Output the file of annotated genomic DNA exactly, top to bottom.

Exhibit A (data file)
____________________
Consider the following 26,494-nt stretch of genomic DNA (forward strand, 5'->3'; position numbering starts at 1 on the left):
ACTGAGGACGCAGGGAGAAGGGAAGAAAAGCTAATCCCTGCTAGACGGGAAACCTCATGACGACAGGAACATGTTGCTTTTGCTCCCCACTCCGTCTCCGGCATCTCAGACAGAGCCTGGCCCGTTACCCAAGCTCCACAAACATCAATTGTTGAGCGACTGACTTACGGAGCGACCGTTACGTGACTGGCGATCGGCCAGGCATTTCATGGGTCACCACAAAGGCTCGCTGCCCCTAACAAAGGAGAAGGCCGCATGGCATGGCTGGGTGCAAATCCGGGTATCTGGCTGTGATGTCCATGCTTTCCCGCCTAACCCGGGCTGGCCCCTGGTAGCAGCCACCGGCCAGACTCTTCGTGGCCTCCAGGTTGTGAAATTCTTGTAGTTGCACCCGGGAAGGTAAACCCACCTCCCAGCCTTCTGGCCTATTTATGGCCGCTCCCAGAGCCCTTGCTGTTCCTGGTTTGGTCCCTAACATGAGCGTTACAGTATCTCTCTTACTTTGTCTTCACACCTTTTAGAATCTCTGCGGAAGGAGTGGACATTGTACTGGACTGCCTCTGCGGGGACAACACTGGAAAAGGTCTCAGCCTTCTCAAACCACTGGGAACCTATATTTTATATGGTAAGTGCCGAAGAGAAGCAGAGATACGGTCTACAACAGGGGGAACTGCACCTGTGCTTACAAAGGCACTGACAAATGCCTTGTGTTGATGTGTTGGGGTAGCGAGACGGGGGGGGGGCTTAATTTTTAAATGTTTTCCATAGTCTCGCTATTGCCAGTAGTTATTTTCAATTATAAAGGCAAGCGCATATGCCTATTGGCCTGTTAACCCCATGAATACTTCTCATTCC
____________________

Consider the following 26,494-nt stretch of genomic DNA (forward strand, 5'->3'; position numbering starts at 1 on the left):
ACTGAGGACGCAGGGAGAAGGGAAGAAAAGCTAATCCCTGCTAGACGGGAAACCTCATGACGACAGGAACATGTTGCTTTTGCTCCCCACTCCGTCTCCGGCATCTCAGACAGAGCCTGGCCCGTTACCCAAGCTCCACAAACATCAATTGTTGAGCGACTGACTTACGGAGCGACCGTTACGTGACTGGCGATCGGCCAGGCATTTCATGGGTCACCACAAAGGCTCGCTGCCCCTAACAAAGGAGAAGGCCGCATGGCATGGCTGGGTGCAAATCCGGGTATCTGGCTGTGATGTCCATGCTTTCCCGCCTAACCCGGGCTGGCCCCTGGTAGCAGCCACCGGCCAGACTCTTCGTGGCCTCCAGGTTGTGAAATTCTTGTAGTTGCACCCGGGAAGGTAAACCCACCTCCCAGCCTTCTGGCCTATTTATGGCCGCTCCCAGAGCCCTTGCTGTTCCTGGTTTGGTCCCTAACATGAGCGTTACAGTATCTCTCTTACTTTGTCTTCACACCTTTTAGAATCTCTGCGGAAGGAGTGGACATTGTACTGGACTGCCTCTGCGGGGACAACACTGGAAAAGGTCTCAGCCTTCTCAAACCACTGGGAACCTATATTTTATATGGTAAGTGCCGAAGAGAAGCAGAGATACGGTCTACAACAGGGGGAACTGCACCTGTGCTTACAAAGGCACTGACAAATGCCTTGTGTTGATGTGTTGGGGTAGCGAGACGGGGGGGGGGCTTAATTTTTAAATGTTTTCCATAGTCTCGCTATTGCCAGTAGTTATTTTCAATTATAAAGGCAAGCGCATATGCCTATTGGCCTGTTAACCCCATGAATACTTCTCATTCC